Many pastors have warned of how not going to church physically can easily become a habit that is hard to break. For me, this was true: the restrictions on on-site services, while necessary, had resulted in me becoming most comfortable with attending the online service—at my own convenience, in the comfort of my home.
But having been going back to church for a few weeks now, I have to say that it’s been absolutely wonderful meeting fellow believers.
Even with the ongoing restrictions on mingling, it’s so heartwarming to meet familiar faces in person, even if the only greeting we can exchange is a smile expressed through our eyes and a sometimes-awkward fist-bump.
And while corporate singing is still disallowed, it’s so uplifting to hear the songs of praise being played “live”, seeing the raised hands of worship, and catching the discreet humming of worshippers lost in wonder at God’s goodness.
In this time of Covid-19, I’ve come to see that ultimately, church really isn’t all about the Sunday worship service. But I am reminded by Hebrews 10:24–25 of the need for the body of Christ to meet as it acts to “spur one another on towards love and good deeds”.
Going back to church has reminded me that as a social and spiritual being, I need God, I need His Word, and I need the fellowship of brothers and sisters-in-Christ.
Even when the restrictions on corporate worship were eased, my wife and I felt a lack of impetus to return to onsite church services. However, we realised that our growing sense of apathy could be a concern, so we set ourselves a date to start attending church physically. To encourage each other, we thought of reasons to look forward to being in church.
At our first service back in church, we volunteered to help with safe-distancing measures and disinfecting the premises, which enabled us to see and greet all our fellow members. Though our interactions had to be kept short, I found myself delighted to be able to see everyone after the long break, and to know that they were well. I also made a mental note to find out how those I did not meet were doing.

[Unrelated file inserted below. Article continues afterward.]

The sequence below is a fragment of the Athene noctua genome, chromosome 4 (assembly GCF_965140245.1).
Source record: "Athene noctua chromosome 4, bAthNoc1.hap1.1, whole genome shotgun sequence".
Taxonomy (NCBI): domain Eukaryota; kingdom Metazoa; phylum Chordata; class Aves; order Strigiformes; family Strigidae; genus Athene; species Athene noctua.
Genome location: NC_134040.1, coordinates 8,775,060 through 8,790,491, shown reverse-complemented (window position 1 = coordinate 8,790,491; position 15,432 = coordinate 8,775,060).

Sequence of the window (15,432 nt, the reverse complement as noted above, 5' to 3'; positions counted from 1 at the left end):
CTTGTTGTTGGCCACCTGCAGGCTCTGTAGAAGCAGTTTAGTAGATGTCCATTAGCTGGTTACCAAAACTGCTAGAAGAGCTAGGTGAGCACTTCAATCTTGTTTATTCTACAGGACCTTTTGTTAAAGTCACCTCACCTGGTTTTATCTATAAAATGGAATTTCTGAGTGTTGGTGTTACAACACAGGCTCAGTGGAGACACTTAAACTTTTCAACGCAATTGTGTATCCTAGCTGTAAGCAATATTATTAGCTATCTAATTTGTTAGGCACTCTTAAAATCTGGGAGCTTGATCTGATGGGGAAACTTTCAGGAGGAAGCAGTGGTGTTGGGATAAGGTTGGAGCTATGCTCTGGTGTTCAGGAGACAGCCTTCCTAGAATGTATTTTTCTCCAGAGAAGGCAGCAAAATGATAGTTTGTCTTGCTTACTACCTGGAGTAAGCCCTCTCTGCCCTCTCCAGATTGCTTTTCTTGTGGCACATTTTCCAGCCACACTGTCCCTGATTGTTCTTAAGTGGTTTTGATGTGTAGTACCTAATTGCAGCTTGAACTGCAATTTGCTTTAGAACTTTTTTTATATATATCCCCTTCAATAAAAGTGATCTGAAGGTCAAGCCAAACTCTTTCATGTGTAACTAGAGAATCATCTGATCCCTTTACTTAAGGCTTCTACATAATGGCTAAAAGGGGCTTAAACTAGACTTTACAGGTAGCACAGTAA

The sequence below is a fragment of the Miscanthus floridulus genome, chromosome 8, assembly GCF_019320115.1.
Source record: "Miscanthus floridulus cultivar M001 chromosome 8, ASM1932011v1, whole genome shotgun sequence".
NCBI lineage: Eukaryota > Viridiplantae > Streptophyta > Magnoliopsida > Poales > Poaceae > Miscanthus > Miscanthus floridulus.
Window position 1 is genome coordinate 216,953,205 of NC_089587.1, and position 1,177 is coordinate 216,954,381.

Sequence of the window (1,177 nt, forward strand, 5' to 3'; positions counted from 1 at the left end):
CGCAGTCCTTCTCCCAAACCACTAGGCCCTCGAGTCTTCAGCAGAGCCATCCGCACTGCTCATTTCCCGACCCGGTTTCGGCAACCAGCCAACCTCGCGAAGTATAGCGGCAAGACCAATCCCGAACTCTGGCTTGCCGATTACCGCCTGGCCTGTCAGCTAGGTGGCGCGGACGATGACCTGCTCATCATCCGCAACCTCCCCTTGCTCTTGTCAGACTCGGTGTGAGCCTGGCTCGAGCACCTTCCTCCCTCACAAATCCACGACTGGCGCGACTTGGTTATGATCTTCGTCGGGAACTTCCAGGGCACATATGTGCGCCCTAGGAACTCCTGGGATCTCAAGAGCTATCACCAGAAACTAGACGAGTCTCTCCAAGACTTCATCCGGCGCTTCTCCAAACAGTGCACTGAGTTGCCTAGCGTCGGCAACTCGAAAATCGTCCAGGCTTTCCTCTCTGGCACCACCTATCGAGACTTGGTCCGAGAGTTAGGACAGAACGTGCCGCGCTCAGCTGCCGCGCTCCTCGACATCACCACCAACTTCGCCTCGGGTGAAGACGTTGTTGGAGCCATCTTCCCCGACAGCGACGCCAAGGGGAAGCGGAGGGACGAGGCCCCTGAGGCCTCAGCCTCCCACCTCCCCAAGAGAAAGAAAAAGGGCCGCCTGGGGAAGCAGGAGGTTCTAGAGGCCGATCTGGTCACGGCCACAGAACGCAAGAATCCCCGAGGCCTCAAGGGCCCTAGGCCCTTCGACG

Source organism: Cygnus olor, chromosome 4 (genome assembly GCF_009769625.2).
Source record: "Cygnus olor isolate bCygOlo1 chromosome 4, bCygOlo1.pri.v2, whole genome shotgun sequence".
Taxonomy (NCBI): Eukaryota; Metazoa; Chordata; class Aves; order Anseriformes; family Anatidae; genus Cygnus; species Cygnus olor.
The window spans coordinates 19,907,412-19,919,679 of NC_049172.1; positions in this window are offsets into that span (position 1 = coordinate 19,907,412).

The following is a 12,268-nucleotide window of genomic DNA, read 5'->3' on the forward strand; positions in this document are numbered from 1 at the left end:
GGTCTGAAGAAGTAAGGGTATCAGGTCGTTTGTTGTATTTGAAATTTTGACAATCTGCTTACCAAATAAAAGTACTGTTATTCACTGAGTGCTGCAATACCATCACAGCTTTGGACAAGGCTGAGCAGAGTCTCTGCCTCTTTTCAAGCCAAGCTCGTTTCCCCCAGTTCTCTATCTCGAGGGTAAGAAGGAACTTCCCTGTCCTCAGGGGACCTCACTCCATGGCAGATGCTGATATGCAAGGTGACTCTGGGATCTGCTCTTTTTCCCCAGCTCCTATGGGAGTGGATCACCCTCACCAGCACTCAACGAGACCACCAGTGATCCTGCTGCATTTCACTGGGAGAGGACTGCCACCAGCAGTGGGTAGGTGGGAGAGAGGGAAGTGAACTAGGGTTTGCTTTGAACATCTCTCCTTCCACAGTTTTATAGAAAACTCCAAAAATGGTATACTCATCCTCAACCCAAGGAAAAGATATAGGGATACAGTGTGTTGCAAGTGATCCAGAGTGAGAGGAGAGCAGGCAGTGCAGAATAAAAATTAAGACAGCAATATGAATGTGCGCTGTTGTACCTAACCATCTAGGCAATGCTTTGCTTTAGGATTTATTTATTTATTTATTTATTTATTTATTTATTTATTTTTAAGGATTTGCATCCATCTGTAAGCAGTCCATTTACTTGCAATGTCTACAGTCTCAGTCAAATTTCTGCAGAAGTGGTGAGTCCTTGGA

At the onsite services, I’ve found that I am able to focus on worship and the sermon better than when I am attending church online. With a live setting and people around me, I can feel my senses being heightened and engaged, and all these add to a positive and uplifting experience. It is indeed a stark contrast to watching a worship service online, which sometimes gives me a feeling of being distant and isolated.
I am reminded of Romans 12:1, that as I participate in the church service, I am presenting my body as a living sacrifice, holy and acceptable to God. Although I can do the same while attending church online, the feeling is somehow different. The corporate gathering of believers, and the presence of like-minded people, somehow creates an atmosphere in which I can feel that my soul is being ministered to.
Returning to church physically has reinvigorated a sense of community life in me. It brings to mind Hebrews 10:25, which has impressed upon me the importance of social participation, the need to encourage each other regularly, and the wonders of being encouraged by others.